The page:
Friday, May 15, 2015


Story: Scott Gray | Coloring: Val Staples | Lettering: Blambot's Nate Piekos
Production: Joe Sabino, Anthony Dial, & Paul Acerios
Assistant Editors: Jordan D. White (#1 - 3) & Michael Horwitz (#4) | Editor: Nathan Cosby
Editor-in-Chief: Joe Quesada | Publisher: Dan Buckley | Executive Producer: Alan Fine
Dedicated with respect and admiration to Len Wein, Chris Claremont,
John Byrne, and the late, great, Dave Cockrum

In 2009, Marvel published this series featuring a handful of adventures set during the early days of the "All-New, All-Different" X-Men and starring the team lineup from that era: Cyclops, Storm, Banshee, Wolverine, Colossus, Nightcrawler, and Phoenix. I'm unsure if this was always intended to be a limited series or if it was cancelled with #8 due to low sales, but in any case, eight issues are all that were published. Given that the Claremont/Cockrum/Byrne days are my all-time favorite period for the X-Men, this series was on my radar for years, but I never read it... until now. Thanks to Marvel Unlimited, I've finally given it a try. Here are my thoughts.

A Note For the Continuity-Anal Fan (like myself): As best I can tell, all eight issues of this series must take place during the time gap between UNCANNY X-MEN #110 and 111. My reasoning is simple: Lilandra is hanging out with the X-Men in FIRST CLASS, and she returned to Earth with the group in issue 109. Also, Jean Grey became Phoenix in issue 101, but the X-Men immediately set out on a series of adventures, without her, which also ran all the way up to issue 109. Following 109, 110 is a stand-alone story, and then 111 kicks off an extended story arc which doesn't end until the opening chapters of the "Dark Phoenix Saga", after Lilandra has returned to the Shi'ar Empire. And since it's an unstated amount of time which passes between issues 110 and 111, it seems obvious these stories are meant to fit there.

Art by Roger Cruz

We begin with a two-part tale in which the new X-Men meet the Inhumans. Nightcrawler, having just been rattled by an angry mob in Manhattan, decides that the Inhuman city of Attilan is where he's truly meant to live, and considers residing there permanently. But when he witnesses the Inhumans' tradition of purposefully mutating their children, he attacks. The other X-Men come to his aid but Phoenix exacerbates the situation. Eventually cool heads prevail, and the Inhumans allow the X-Men to depart unharmed.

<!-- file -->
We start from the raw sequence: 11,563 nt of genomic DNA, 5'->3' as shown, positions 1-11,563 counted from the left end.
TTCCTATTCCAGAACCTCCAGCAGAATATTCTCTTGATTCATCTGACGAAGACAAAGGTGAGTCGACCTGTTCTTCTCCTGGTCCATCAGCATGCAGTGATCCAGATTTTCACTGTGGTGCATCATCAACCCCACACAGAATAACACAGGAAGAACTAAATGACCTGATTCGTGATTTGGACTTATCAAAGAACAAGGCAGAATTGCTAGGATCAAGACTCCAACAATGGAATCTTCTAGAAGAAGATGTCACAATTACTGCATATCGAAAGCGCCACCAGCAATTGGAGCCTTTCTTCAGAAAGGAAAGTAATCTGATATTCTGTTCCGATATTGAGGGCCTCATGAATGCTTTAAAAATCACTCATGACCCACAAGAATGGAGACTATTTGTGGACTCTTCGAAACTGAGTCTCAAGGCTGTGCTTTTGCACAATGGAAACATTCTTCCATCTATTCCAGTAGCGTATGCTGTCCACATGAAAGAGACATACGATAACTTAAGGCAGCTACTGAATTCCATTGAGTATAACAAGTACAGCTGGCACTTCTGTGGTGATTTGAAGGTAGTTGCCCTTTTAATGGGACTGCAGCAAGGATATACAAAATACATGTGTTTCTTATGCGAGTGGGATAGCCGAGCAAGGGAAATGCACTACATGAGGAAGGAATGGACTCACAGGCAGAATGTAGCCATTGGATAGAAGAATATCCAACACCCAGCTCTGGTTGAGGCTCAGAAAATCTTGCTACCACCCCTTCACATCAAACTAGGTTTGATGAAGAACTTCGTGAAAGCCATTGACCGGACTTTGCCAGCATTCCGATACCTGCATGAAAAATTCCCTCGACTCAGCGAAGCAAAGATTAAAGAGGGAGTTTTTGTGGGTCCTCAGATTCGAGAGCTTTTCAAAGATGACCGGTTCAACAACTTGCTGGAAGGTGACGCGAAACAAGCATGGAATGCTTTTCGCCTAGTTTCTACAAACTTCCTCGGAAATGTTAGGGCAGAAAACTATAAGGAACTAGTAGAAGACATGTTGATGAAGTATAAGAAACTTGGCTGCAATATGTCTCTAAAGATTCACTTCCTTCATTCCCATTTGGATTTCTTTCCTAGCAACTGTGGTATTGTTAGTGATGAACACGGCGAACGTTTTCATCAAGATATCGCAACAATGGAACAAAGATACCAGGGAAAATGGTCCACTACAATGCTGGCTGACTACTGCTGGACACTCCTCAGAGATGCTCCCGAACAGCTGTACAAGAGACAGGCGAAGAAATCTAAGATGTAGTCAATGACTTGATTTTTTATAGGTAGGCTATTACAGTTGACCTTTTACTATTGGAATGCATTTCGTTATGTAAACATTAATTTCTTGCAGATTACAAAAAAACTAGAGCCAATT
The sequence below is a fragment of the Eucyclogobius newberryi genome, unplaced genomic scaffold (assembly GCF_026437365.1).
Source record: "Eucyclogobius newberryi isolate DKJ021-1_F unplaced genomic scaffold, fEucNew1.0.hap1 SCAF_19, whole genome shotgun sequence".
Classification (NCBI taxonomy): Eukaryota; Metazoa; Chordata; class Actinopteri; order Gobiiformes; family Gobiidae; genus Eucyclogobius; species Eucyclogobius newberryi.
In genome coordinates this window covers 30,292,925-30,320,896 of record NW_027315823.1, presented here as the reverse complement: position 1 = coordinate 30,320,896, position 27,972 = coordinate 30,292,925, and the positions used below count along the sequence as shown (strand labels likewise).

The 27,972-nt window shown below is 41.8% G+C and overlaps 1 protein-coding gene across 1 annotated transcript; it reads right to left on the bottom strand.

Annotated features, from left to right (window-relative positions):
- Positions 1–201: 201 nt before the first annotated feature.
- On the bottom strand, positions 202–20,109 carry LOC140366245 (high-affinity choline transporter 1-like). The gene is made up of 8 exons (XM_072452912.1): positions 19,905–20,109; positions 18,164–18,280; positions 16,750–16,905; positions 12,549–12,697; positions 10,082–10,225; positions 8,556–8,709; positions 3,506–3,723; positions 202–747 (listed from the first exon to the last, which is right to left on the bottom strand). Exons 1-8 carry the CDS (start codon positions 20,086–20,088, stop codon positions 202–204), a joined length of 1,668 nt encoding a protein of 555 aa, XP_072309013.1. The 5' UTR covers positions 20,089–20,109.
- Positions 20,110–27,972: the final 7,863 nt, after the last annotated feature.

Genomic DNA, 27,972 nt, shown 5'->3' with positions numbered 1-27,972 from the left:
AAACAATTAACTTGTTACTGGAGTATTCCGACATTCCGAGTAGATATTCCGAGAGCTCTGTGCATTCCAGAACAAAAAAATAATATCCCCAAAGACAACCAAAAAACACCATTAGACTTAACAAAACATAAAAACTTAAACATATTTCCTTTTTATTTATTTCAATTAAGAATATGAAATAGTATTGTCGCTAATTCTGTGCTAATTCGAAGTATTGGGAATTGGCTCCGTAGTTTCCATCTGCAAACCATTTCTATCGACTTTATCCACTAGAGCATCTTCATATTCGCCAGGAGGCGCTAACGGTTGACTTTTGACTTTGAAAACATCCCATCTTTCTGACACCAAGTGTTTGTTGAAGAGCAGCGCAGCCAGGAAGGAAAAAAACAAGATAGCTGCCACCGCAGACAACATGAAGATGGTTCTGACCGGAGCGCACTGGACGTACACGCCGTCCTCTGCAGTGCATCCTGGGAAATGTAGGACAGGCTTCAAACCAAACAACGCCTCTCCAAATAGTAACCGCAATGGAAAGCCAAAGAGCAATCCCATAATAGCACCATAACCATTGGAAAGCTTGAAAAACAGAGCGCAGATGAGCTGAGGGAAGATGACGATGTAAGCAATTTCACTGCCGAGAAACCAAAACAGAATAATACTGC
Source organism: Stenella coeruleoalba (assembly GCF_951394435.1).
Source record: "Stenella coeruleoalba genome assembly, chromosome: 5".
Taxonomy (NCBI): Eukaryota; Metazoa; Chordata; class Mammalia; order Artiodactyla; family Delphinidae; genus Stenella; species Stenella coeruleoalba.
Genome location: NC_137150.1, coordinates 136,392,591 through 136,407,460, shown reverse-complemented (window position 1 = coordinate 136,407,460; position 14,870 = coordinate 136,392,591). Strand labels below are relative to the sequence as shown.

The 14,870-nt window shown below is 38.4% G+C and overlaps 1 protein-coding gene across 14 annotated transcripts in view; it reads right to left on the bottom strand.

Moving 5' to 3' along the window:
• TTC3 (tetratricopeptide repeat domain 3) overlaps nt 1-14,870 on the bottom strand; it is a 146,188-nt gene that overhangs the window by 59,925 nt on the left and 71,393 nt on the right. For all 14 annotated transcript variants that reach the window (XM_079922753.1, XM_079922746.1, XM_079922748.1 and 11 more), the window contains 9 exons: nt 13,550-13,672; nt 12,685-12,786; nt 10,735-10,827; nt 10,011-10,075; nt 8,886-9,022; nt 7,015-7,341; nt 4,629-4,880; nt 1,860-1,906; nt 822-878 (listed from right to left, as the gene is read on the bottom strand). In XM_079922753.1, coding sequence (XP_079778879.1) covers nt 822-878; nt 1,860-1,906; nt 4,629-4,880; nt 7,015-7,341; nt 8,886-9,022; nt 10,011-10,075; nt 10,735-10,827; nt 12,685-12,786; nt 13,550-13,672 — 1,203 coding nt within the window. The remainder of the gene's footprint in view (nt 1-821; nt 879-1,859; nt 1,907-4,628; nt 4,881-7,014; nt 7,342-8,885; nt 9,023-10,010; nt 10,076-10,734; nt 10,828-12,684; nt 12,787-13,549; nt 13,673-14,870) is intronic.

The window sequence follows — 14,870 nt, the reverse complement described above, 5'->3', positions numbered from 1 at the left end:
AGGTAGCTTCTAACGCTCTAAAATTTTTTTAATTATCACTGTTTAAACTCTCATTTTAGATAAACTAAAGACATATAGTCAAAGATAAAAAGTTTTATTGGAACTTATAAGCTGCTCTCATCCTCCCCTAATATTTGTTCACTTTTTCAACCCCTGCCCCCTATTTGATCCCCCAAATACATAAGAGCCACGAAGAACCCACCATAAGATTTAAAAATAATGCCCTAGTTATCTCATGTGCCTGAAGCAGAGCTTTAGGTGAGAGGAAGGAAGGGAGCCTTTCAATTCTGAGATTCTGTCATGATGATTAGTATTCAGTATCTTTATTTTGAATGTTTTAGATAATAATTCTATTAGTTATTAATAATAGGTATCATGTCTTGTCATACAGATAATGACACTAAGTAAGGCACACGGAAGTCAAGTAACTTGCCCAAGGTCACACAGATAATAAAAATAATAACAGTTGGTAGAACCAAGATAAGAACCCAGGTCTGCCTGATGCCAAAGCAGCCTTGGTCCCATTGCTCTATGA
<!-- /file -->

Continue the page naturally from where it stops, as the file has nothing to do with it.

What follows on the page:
"Refuge" and "To Err..." have an interesting kernel of a concept -- the X-Men vs. the Inhumans -- but I'm not fond of the execution. The story's premise first loses me on the idea that Professor X is old friends with Black Bolt and knows the Inhumans well enough that he's invited their royal family to his mansion for lunch. To my knowledge -- and I admit I could be mistaken -- Xavier had never met the Inhumans at this point in his history. The story seems to be taking modern Marvel's idea of Xavier and Black Bolt belonging to a top secret "Illuminati" as its basis for this idea, and, as I've never liked this Illuminati idea, it just doesn't work for me.

But then I may be incorrectly assuming the conceit of this series. I imagine it's meant simply to chronicle "untold" tales of the X-Men as if they had been published at the time of the original stories, rather than being a retroactive look at the characters utilizing continuity from later publications.

At any rate, Scott Gray (could there possibly be a better name for an X-Men writer, by the way?) has a decent handle on the characters circa UXM #110, painting Wolverine as a little jerk, Phoenix as a reluctant X-Man, Colossus as the naive youngster, etc. Some of his dialogue rings false (try to imagine the Cyclops of the seventies -- or eighties or nineties -- saying "C'mon, crew, you know this level! Are you gonna let "G.I. Joebot" kick your mutated behinds again?"), but otherwise I have no objections to his handling of the cast and Nightcrawler's desire to remain among the Inhumans is actually a really interesting idea for the character as he was presented around this time.

The scripting in general isn't bad, either. Gray uses third person narration and thought balloons, which automatically win him bonus points from me in today's comic book world. Some of the narration is sparse and/or clumsy, but at least he's using it.

Left: Art by Roger Cruz (issue 1). Right: Art by David Williams (issue 4).

The artwork, however, turns me off almost completely. In the nineties I loved Roger Cruz, but that was because he was trying his hardest to draw like Joe Madureira (even swiping many of his poses from Mad's artwork). Cruz here, though, doesn't really do anything for me. He's not as cartoony as he was in the nineties, but he isn't realistic enough for a story set in this era. These X-Men were visually defined by Dave Cockrum and John Byrne. They just don't work when drawn in Cruz's modern style. These stories would've looked much better drawn by a Paul Smith or a Tom Grummett.

(Also, Cruz engages in one of my biggest pet peeves when drawing Cyclops -- he spots no black into the costume, which makes his outfit look blue. Cyclops's costume was black, people. Shiny black with blue highlights, but definitely black. It looks goofy when it's colored entirely blue.)

Art by Roger Cruz

Art: Ed McGuinness